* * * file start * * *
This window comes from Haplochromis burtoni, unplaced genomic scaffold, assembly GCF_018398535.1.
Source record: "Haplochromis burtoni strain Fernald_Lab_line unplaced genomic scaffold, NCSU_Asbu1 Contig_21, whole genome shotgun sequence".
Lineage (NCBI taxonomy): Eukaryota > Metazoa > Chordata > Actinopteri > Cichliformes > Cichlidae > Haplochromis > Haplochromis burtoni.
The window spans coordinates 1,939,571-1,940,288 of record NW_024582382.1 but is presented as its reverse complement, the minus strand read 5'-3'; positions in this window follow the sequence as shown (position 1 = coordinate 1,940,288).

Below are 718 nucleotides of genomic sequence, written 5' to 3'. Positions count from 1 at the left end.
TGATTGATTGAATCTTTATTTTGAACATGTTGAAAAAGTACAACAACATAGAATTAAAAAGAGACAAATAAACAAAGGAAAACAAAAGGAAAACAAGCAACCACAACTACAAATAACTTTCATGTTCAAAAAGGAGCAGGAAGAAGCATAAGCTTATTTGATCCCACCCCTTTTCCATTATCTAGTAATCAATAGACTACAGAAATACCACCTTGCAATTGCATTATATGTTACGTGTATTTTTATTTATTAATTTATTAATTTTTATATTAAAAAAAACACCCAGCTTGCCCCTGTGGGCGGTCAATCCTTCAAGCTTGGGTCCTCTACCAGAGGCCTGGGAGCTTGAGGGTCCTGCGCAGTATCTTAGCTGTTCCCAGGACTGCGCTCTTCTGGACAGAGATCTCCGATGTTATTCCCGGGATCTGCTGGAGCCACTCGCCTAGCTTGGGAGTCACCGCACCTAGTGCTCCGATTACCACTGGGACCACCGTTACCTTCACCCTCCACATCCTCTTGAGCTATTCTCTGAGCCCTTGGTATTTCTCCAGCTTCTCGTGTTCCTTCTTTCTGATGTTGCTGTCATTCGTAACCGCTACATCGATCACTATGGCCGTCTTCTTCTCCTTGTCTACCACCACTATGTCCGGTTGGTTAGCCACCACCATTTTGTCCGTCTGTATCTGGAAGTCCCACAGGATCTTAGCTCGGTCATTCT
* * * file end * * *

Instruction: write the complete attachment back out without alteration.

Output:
This window comes from Haplochromis burtoni, unplaced genomic scaffold, assembly GCF_018398535.1.
Source record: "Haplochromis burtoni strain Fernald_Lab_line unplaced genomic scaffold, NCSU_Asbu1 Contig_21, whole genome shotgun sequence".
Lineage (NCBI taxonomy): Eukaryota > Metazoa > Chordata > Actinopteri > Cichliformes > Cichlidae > Haplochromis > Haplochromis burtoni.
The window spans coordinates 1,939,571-1,940,288 of record NW_024582382.1 but is presented as its reverse complement, the minus strand read 5'-3'; positions in this window follow the sequence as shown (position 1 = coordinate 1,940,288).

Below are 718 nucleotides of genomic sequence, written 5' to 3'. Positions count from 1 at the left end.
TGATTGATTGAATCTTTATTTTGAACATGTTGAAAAAGTACAACAACATAGAATTAAAAAGAGACAAATAAACAAAGGAAAACAAAAGGAAAACAAGCAACCACAACTACAAATAACTTTCATGTTCAAAAAGGAGCAGGAAGAAGCATAAGCTTATTTGATCCCACCCCTTTTCCATTATCTAGTAATCAATAGACTACAGAAATACCACCTTGCAATTGCATTATATGTTACGTGTATTTTTATTTATTAATTTATTAATTTTTATATTAAAAAAAACACCCAGCTTGCCCCTGTGGGCGGTCAATCCTTCAAGCTTGGGTCCTCTACCAGAGGCCTGGGAGCTTGAGGGTCCTGCGCAGTATCTTAGCTGTTCCCAGGACTGCGCTCTTCTGGACAGAGATCTCCGATGTTATTCCCGGGATCTGCTGGAGCCACTCGCCTAGCTTGGGAGTCACCGCACCTAGTGCTCCGATTACCACTGGGACCACCGTTACCTTCACCCTCCACATCCTCTTGAGCTATTCTCTGAGCCCTTGGTATTTCTCCAGCTTCTCGTGTTCCTTCTTTCTGATGTTGCTGTCATTCGTAACCGCTACATCGATCACTATGGCCGTCTTCTTCTCCTTGTCTACCACCACTATGTCCGGTTGGTTAGCCACCACCATTTTGTCCGTCTGTATCTGGAAGTCCCACAGGATCTTAGCTCGGTCATTCT